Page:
'Interesting to read' should be regarded as one unit (syntactically an attribute) modifying the object 'something'. If we further split 'interesting to read', 'interesting' would be the kernel word and 'to read' the adjunct.
  6. JungKim Senior Member

    So you don't think that "to read" in (2) modifies "something"?

    You don't seem to accept (2a) or (2b) in etb's response. Am I reading your post right??
    Last edited: Dec 13, 2012
  7. JungKim Senior Member

    In (2a) "interesting" is not directly related to "reading". If so, then in what sense could "something" be "interesting" unrelated to "reading"??
  8. entangledbank

    entangledbank Senior Member

    English - South-East England
    I think wandle and I are in agreement, to answer your two comments, in seeing the structure as '[something [interesting] [to read]]' rather than '[something [interesting [to read]]]'. It's something interesting, and it's something to read, and the two modifiers are nested. The relative clause paraphrase makes the nesting explicit. (An adjective and a verb phrase, even if at the same level, have to be in that order with respect to each other: :cross:something to read interesting.)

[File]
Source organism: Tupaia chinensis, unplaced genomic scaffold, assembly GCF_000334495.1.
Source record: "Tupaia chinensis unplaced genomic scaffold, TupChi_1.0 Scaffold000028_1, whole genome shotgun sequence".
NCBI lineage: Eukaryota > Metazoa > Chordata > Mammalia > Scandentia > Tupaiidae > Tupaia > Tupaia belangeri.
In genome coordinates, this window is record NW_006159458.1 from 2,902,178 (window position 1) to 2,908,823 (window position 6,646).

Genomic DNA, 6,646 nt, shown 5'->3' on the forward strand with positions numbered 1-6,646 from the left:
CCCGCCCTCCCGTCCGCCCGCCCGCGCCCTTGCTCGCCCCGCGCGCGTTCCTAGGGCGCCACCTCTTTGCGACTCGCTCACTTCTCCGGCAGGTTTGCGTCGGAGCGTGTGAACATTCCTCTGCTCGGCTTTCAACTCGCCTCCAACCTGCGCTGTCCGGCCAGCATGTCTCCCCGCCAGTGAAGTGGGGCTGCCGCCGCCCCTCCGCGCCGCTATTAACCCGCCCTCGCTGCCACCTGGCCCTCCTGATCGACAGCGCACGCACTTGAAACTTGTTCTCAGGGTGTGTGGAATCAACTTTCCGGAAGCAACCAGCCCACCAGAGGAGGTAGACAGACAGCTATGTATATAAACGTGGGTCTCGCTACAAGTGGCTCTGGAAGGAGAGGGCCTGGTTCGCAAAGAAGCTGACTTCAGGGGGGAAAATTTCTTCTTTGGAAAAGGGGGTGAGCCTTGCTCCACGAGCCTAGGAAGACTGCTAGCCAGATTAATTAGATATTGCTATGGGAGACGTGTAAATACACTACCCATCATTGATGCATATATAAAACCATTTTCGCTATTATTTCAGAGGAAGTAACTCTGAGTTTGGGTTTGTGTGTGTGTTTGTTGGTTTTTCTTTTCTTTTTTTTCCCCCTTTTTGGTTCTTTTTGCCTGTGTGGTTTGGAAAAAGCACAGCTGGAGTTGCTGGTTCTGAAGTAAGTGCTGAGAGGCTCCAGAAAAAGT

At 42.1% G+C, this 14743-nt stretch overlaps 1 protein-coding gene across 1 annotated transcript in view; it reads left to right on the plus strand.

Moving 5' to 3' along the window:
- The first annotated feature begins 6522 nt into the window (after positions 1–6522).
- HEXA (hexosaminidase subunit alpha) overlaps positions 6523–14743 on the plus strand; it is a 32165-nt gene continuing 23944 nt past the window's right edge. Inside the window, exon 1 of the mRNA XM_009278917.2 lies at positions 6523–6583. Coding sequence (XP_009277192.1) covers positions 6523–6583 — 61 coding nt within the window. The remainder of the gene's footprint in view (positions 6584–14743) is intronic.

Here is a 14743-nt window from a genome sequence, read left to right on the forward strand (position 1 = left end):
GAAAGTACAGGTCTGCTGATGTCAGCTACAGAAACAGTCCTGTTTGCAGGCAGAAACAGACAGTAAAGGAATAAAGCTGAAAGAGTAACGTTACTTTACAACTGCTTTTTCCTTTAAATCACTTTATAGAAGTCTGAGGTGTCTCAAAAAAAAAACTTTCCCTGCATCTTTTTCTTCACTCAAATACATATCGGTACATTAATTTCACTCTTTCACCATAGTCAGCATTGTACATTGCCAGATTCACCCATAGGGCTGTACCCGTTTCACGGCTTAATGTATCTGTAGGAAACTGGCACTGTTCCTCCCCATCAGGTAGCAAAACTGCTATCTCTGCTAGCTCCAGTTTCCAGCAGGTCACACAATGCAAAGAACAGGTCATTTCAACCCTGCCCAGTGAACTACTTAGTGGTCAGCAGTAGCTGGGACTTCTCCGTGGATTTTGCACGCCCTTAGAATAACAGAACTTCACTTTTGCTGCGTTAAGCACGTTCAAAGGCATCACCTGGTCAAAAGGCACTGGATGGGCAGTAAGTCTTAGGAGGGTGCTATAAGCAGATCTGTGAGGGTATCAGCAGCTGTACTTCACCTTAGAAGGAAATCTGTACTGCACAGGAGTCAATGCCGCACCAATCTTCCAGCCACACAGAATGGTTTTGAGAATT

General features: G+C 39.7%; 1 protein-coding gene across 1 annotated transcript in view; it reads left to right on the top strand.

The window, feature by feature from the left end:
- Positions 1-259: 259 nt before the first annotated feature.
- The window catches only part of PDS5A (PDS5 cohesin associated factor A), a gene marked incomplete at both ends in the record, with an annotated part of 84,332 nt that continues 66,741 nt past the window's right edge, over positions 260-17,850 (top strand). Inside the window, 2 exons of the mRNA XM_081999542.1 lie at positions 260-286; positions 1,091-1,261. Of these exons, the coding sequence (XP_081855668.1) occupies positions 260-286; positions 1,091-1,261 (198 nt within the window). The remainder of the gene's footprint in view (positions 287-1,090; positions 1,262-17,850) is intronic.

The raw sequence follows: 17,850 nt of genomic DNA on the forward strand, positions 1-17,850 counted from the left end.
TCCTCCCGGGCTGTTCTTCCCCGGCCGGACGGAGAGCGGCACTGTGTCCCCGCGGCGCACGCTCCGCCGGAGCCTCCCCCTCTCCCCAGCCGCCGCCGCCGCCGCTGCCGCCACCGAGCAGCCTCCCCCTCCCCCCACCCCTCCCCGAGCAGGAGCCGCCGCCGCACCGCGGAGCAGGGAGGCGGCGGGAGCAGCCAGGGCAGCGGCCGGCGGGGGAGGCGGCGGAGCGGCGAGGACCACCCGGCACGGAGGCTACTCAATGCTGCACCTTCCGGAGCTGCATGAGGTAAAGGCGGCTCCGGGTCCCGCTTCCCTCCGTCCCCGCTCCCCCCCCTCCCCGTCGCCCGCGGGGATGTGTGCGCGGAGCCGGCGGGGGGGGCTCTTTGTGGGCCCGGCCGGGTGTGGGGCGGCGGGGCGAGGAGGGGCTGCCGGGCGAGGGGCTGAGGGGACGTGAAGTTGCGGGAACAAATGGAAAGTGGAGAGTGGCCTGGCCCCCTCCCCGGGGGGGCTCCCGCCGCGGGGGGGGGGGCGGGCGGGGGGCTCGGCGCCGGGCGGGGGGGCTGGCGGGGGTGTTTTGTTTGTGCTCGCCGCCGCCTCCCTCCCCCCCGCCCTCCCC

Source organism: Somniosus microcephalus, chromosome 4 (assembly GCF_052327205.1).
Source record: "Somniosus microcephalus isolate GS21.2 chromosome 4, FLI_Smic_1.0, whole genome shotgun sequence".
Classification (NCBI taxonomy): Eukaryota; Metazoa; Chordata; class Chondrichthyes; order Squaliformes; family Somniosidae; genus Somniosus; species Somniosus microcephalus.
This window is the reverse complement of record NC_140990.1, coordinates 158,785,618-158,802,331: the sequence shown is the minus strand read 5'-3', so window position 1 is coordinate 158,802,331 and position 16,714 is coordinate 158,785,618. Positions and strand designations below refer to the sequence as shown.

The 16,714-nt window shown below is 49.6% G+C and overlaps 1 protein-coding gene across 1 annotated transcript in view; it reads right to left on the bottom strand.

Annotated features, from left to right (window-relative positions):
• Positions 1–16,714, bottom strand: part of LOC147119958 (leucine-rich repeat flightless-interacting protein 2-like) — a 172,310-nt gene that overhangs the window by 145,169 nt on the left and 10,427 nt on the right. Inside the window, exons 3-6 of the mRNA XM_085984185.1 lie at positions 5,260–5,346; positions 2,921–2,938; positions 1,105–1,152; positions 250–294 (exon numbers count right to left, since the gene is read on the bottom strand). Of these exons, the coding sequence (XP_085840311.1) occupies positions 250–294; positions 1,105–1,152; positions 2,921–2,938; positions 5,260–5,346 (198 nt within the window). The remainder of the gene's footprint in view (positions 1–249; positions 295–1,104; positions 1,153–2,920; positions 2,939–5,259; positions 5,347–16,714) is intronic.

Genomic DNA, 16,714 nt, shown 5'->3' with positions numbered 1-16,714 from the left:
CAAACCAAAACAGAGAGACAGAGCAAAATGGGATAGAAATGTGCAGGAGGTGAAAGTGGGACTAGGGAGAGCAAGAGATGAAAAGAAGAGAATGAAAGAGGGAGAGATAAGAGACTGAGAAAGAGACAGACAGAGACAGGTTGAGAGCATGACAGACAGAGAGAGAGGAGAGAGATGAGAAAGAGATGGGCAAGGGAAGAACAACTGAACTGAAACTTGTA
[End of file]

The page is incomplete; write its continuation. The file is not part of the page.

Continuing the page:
9. wandle

    wandle Senior Member

    English - British
    Given the sense in which I have understood (2), 'to read' is expressing a purpose which defines the meaning of the sentence as a whole. In other words, it modifies the verbal idea 'do you have?'

    As I read it, 'something interesting' could be replaced by a comparable expression such as 'a good book':
    'Do you have a good book to read?'
    We can take it further: 'Do you have anything on exploration to read?'